I don’t believe the required disclosures associated with the DOL’s Conflict of Interest Rule will pose the greatest liability for firms. It will be the organizations’ inability to demonstrate their procedural prudence that will put firms at risk.
Many organizations are suffering from target fixation. This is a military term to describe a situation where a pilot becomes so absorbed in hitting their target that they lose track of their heading and altitude and actually crash into their objective.
It’s not surprising that firms are fixated on the rule. It’s long, complex and bears no resemblance to established fiduciary best practices or generally accepted investment management principles. So too, the majority of new “fiduciary” training programs are focused almost exclusively on the intricacies of the rule, and not on a fiduciary standard of care.
What most industry observers have overlooked is that besides the rule’s disclosure requirements, a firm also will have ongoing responsibility to demonstrate that their advisors, brokers and agents are procedurally prudent. Simply defined, procedural prudence is a legal term that requires a fiduciary to demonstrate the details of a prudent decision-making process.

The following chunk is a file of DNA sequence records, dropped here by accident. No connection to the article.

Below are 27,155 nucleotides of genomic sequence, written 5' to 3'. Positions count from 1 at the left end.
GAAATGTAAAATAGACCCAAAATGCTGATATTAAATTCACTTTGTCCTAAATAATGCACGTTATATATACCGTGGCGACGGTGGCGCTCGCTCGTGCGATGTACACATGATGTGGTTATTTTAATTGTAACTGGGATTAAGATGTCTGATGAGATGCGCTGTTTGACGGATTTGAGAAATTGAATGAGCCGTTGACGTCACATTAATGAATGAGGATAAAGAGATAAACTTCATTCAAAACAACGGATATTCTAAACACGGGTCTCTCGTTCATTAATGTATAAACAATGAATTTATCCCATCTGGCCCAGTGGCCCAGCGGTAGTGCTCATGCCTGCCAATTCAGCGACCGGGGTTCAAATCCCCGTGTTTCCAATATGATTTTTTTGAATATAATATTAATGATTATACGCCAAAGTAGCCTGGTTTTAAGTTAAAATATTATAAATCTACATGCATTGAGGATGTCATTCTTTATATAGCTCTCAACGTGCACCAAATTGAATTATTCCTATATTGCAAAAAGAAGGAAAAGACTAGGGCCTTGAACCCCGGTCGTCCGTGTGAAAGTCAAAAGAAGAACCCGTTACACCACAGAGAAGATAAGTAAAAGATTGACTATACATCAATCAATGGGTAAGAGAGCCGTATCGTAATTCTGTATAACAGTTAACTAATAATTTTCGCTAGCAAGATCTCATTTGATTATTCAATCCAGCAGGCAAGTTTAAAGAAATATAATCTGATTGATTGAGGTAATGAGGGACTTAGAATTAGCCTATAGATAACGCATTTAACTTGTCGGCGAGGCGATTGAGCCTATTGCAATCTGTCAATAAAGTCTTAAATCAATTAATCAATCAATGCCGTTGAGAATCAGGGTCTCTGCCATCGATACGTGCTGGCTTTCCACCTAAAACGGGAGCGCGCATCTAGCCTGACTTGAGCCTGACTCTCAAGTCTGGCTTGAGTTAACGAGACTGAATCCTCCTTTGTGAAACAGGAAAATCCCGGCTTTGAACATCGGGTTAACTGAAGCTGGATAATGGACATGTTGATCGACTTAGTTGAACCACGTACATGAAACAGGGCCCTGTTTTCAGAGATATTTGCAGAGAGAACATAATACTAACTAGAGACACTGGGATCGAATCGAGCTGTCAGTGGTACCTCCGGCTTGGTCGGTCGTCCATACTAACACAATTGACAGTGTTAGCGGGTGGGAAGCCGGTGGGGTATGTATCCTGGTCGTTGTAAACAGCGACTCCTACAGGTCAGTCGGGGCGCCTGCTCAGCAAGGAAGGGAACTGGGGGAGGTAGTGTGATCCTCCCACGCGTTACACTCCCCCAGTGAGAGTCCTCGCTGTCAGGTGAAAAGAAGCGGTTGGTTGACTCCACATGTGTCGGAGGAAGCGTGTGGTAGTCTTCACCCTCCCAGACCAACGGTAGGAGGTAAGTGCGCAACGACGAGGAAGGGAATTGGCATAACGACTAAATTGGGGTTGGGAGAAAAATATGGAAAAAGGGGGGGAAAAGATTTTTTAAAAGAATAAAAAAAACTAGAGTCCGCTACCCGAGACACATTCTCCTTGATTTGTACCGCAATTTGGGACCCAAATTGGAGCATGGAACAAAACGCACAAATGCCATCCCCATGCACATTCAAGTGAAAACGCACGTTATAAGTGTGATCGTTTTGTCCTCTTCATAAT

Procedural prudence is the bedrock of an ERISA fiduciary standard of care, and has been for more than 40 years. It has been the wellspring for the development of our industry’s generally accepted investment management practices. For example:
- Procedures for identifying a client’s goals and objectives.
- Protocols for diversifying a client’s portfolio.
- Procedures for preparing a statement of a client’s investment strategy.
- The development of peer groups and due diligence criteria for analyzing money managers.
- Procedures for controlling and accounting for a client’s fees and expenses.
- Protocols for monitoring procedures and for preparing periodic performance reports.
The plaintiffs’ bar is very familiar with the above practices, which often serve as a checklist during discovery and depositions. What contributes most to fiduciary liability is often an omission, as opposed to a commission. It’s not what the fiduciary did, but what the fiduciary forgot to do.
Where there is widespread agreement is that the rule is going to expose the industry to significantly more litigation. Industry executives are concerned that the rule’s paperwork and complex disclosure requirements will be the primary source of liability.